“Then he saw them. The gulls. Out there, riding the seas. What he had thought at first to be the white caps of the waves were gulls. Hundreds, thousands, tens of thousands…”
You’re probably aware of Alfred Hitchcock’s classic film The Birds, but did you know he based it on a short story by Daphne du Maurier? While not a “monster story,” this is one of my favorite works of suspense. For me, the premise is all the more terrifying for being within the realm of possibility, especially as we see a growing occurrence of natural disasters in real life.
In remote, rugged Cornwall, a wounded war veteran named Nat becomes increasingly aware of flocks of restless birds. The flocks increase in number, and the birds grow more violent and daring. At first, Nat attributes this behavior to the unusual weather, but takes the threat more seriously than do his neighbors. Soon, however, the entire country is under siege, and it’s no longer safe to go outdoors. The tension mounts beautifully, as the narrator gradually comes to understand the enormity of the event: the birds are inescapable, and this isn’t a fight he can fight alone.
What I love most about this short story, as opposed to the film version, is how it activates my imagination. (The same could be said for every good book, I suppose.) Visualizing the growing threat, the brutal attacks, and the despair of the survivors leaves me breathless and full of adrenaline.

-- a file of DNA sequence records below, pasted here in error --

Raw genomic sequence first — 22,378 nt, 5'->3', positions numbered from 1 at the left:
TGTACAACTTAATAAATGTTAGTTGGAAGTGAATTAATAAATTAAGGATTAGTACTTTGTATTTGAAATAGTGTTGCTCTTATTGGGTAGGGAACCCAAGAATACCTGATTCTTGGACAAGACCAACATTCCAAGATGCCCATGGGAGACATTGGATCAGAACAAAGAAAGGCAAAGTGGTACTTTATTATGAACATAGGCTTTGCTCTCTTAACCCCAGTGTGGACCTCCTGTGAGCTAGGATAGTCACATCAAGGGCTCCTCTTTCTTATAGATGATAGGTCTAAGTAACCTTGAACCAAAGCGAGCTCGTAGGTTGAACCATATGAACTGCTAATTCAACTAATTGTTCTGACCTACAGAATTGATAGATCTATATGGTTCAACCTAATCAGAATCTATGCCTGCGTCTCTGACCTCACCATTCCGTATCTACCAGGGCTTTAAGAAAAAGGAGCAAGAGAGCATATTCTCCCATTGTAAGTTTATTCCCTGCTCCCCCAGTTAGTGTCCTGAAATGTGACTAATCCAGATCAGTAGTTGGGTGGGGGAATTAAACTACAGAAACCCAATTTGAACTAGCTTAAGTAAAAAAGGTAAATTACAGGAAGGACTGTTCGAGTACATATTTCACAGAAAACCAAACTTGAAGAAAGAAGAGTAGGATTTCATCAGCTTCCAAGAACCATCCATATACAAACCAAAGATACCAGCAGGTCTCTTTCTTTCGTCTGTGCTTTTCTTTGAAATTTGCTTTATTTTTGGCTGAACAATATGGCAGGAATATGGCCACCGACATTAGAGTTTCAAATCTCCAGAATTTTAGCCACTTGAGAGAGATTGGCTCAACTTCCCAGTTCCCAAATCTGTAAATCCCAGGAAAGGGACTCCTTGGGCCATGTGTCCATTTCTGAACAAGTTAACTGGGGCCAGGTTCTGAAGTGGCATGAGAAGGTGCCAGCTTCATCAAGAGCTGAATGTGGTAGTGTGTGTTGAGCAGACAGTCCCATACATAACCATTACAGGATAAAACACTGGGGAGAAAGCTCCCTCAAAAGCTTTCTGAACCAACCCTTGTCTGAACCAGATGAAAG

“It’s better to face madness with a plan than to sit still and let it take you in pieces.”
For a more modern look at the toll horror takes on a human mind, we turn to Bird Box, Josh Malerman‘s debut novel. No one can say what the creatures in this story look like, because anyone who glimpses them is driven to immediate, deadly violence, culminating in suicide. The victims lose their minds, as well as their humanity, before losing their own lives. A mother and her young children have survived by covering the windows in their isolated house, and learning to navigate blindfolded when they go outside. Now, they are driven to leave their home behind, and they set out on a blindfolded quest to find other survivors. Who can they trust? And what is following them?
Be warned: this intense novel doesn’t shy away from the disturbing, graphic descriptions of the victims’ deaths.
“Want a balloon?”